Why Underwater Disposable Cameras Aren't the Cheapest Option
Think disposable waterproof cameras are the best option for beach photos? Think again
Film cameras haven't quite joined 8-track tape decks in the pile of obsolete consumer products, but most people have abandoned film in favor of more advanced digital cameras. Except when it comes to waterproof cameras. Many people still think an underwater disposable camera is the only - and cheapest - way to take photos on their beach vacation or when they go to a local water park.
You might be surprised to know that a few disposable cameras and processing can actually be more expensive then other (better!) options. If you've been spending money on waterproof one-time use cameras, here's what you need to know.
So you want to get great vacation photos at the beach, lake or water park? Then consider these alternatives to disposable waterproof cameras.
Unless you're planning to limit yourself to a single one-time-use camera with 27 frames of film, the cost of several disposable models plus processing will equal or exceed the cost of these alternatives.
- Buy a waterproof case.
They're reliable and start at less than $20!
- Rent a waterproof camera.
An easy-to-use rugged Canon PowerShot starts at $35 for a week.
- Buy a cheap digital camera.
You can get underwater digital cameras for about $50.
(Image of Panasonic Lumix waterproof camera by Lisa Howard)
What most people like about disposable cameras is that they're cheap. You can get a one-time-use waterproof camera for about $10.
And that's great if you don't mind being limited to 27 photos, paying extra for developing and printing, and waiting to see the results. Those of us who grew up with film cameras might not be bothered by these limitations at all. But if you want to take more than 27 photos, the limitations and expenses of disposable cameras quickly become apparent.
For about the same price as you'd pay for a couple of disposable cameras, you can purchase a reliable waterproof case that will let you use your own digital camera in the water. And, yes, it really works!
The waterproof case shown below is for small compact cameras with a zoom lens, but you can also buy DicaPac cases for other point-and-shoot cameras or DSLRs. (Read my article and see sample photos from my underwater camera bag.)
Prices range from less than $15 to more than $50, depending on which case you buy, but these products are a much better value than an underwater disposable camera. You can take as many photos and videos as you like and use all your camera's regular features. There's no extra charge for film processing and no waiting.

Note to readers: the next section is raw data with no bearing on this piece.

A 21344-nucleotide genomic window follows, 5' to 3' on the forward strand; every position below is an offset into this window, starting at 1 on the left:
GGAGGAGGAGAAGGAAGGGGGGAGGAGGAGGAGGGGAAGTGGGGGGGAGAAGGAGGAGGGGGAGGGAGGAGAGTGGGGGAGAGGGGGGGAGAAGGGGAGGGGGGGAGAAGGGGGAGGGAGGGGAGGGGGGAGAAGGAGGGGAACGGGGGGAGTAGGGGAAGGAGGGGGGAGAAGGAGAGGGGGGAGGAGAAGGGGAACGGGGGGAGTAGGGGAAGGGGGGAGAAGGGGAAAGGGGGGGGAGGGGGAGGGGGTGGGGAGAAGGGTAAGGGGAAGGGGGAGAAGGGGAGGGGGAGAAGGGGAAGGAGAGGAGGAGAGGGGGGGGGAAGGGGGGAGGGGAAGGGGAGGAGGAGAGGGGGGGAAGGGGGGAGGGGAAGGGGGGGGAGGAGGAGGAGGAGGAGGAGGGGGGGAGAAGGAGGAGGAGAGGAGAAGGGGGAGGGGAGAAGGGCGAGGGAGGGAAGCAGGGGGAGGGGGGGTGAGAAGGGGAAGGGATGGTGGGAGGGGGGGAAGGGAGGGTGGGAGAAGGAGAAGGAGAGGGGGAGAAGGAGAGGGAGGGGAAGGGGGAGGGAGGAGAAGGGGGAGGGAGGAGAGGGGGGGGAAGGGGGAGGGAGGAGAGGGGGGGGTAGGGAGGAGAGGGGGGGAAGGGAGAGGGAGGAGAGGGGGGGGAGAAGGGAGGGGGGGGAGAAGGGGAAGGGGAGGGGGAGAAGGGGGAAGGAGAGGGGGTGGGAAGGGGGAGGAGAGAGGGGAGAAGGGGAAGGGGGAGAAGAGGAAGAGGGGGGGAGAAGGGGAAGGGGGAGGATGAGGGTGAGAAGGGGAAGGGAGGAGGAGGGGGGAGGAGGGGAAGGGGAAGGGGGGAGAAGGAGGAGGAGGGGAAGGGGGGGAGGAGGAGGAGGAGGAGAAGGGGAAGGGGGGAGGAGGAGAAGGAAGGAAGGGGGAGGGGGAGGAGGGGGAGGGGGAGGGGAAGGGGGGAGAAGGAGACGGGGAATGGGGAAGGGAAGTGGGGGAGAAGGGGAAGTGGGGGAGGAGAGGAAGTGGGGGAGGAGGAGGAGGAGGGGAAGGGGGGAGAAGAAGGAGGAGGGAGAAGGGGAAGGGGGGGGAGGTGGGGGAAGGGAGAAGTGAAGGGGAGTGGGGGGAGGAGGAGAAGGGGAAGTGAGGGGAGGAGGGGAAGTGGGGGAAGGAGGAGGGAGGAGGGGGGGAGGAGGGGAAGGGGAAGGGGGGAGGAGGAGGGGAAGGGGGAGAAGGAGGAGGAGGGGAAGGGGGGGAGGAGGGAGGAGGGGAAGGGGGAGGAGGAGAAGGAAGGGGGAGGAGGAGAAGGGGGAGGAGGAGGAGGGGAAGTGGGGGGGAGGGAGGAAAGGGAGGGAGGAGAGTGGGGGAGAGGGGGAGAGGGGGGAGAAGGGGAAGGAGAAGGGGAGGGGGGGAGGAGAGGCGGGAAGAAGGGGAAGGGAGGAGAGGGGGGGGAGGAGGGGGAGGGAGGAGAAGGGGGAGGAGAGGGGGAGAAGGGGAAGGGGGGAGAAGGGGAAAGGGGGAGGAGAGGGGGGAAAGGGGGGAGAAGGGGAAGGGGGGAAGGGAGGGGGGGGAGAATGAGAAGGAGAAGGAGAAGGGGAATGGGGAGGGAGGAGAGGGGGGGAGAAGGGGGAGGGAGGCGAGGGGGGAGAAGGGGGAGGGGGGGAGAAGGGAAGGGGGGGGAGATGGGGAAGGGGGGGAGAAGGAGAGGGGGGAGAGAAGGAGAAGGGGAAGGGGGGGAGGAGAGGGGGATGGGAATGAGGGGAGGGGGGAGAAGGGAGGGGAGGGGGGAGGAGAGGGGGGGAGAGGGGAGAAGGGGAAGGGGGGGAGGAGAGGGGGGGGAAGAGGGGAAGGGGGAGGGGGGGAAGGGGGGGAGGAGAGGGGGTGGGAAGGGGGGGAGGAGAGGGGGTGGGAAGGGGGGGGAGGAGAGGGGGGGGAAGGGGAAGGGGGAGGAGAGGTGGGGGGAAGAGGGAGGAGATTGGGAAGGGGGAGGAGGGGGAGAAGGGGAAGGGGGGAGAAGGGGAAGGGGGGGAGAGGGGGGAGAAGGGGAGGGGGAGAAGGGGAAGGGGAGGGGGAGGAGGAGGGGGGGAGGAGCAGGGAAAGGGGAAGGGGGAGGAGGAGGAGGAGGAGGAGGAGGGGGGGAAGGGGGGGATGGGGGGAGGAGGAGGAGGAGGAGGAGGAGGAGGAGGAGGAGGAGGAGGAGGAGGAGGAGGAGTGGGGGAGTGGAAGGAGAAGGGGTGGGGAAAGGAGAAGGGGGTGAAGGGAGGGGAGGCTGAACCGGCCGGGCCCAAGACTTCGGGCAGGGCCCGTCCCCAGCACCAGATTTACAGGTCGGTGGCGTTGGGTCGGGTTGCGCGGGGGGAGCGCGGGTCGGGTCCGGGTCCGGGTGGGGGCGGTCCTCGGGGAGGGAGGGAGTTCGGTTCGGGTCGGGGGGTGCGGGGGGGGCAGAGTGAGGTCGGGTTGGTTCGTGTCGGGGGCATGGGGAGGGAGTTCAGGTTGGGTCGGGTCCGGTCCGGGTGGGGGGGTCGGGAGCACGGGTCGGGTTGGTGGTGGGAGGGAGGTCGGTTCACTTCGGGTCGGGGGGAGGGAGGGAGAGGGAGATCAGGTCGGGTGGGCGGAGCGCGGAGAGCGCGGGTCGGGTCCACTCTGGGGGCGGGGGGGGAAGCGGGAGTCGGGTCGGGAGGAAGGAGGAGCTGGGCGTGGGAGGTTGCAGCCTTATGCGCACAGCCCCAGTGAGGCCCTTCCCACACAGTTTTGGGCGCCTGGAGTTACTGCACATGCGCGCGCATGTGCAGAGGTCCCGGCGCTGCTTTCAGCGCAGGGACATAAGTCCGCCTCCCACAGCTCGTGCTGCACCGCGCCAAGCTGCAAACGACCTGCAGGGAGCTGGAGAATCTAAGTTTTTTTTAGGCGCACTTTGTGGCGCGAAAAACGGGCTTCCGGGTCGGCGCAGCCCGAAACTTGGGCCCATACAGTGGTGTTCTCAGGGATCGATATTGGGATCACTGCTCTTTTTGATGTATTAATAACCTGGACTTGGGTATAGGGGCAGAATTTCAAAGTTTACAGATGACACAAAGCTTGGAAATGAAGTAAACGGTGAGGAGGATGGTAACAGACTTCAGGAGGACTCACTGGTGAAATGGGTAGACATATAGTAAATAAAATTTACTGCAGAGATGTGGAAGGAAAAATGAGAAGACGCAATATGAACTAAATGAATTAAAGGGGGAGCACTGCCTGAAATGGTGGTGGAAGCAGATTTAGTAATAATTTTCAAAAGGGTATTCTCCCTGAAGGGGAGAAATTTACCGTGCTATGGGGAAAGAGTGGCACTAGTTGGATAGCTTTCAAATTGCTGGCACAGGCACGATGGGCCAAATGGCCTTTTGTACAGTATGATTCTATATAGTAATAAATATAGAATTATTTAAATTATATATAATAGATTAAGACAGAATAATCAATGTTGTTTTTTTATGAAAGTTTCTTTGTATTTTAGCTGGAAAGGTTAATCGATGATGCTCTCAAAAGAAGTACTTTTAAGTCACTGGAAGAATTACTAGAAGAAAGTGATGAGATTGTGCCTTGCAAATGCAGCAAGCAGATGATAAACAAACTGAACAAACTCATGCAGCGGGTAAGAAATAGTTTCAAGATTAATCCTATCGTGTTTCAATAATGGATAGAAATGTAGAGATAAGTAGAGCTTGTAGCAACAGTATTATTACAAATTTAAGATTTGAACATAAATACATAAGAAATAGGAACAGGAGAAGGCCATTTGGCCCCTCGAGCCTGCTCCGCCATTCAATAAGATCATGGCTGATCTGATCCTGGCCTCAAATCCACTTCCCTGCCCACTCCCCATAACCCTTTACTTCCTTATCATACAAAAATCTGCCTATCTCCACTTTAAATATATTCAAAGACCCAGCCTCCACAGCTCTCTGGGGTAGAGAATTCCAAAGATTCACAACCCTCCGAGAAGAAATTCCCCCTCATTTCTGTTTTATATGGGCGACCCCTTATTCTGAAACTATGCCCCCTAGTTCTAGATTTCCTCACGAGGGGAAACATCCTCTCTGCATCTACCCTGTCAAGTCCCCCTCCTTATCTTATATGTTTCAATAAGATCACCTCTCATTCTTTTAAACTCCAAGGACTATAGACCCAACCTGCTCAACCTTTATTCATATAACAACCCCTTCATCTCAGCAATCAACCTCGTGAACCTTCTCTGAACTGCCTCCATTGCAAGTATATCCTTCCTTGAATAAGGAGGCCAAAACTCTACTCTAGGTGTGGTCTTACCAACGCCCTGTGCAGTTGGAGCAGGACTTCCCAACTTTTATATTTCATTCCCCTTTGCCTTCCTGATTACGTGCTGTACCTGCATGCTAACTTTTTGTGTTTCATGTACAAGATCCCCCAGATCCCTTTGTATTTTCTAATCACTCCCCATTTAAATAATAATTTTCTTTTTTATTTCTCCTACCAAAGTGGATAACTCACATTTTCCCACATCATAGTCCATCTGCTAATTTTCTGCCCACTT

But do they work? Yes! Almost 300 Amazon customers have given the DicaPac model shown below an average of 4.3 stars out of 5, which is a pretty impressive feat and shows that these cases really work underwater.
(Image provided by amazon. See link below)
See the DicaPac in Action - Sample underwater videos shot from a Dicapac waterproof case
Want to see how it works? Here are three sample videos shot with a compact camera, DSLR and an iPhone inside a DicaPac case.
2. Rent an Underwater Camera
A good option if you don't already own a camera
If you don't already own a digital camera or smartphone that you can protect with a waterproof case, the next best option is to rent a rugged camera.
BorrowLenses.com rents the easy-to-use waterproof Canon PowerShot D20 (shown here) for $35 a week plus shipping (check website for any price changes). And renting is easy. Think of BorrowLenses.com as a Netflix for cameras and gear. You tell them what you want, they send it to you, you use it, and you send it back in a prepaid mailer. Easy!
The Powershot D20 is also easy to use. The nice thing about this camera is that it doesn't require any extra housing to make it waterproof. The manufacturer has simply designed a rugged housing that is waterproof, shockproof, dustproof and freezeproof. So you don't need to struggle to operate the controls through an extra layer of protection.
The PowerShot D20 comes with a host of features - 12.1 MP resolution, 5x optical zoom, HD video, built-in GPS - but its waterproof design doesn't make it harder to use than any other compact camera.
If you're planning to buy three or more disposable cameras for your vacation, the cost of the cameras and film processing (especially if you were planning to get a CD with the digital files) would be similar to the price you'd pay to rent this camera. But which would you rather have?
3. Buy a Cheap Waterproof Camera - Still a better option than multiple disposable cameras
There are now quite a few rugged cameras on the market, and the best models will cost you quite a bit more than a few disposable cameras. However, you can get inexpensive (about $50) underwater cameras that will give you at least as good (if not better) quality photos than you'll get from a one-time-use model, will allow you to enjoy the benefits of digital cameras such as an LCD screen and the ability to take hundreds of photos, and will also let you shoot video underwater.
If you were planning to buy four or more underwater disposable cameras for your trip, purchasing a cheap waterproof camera might be a better option. The example shown below, for instance, is currently about $50 (check amazon for the latest price) and offers 18 MP resolution and the ability to shoot video.
- 18 Megapixels with 4x digital zoom
- 2.4" LCD TFT Color Display
- Waterproof digital camera with video
- Compatible with Micro SD card ONLY ; supports up to 32GB external memory card
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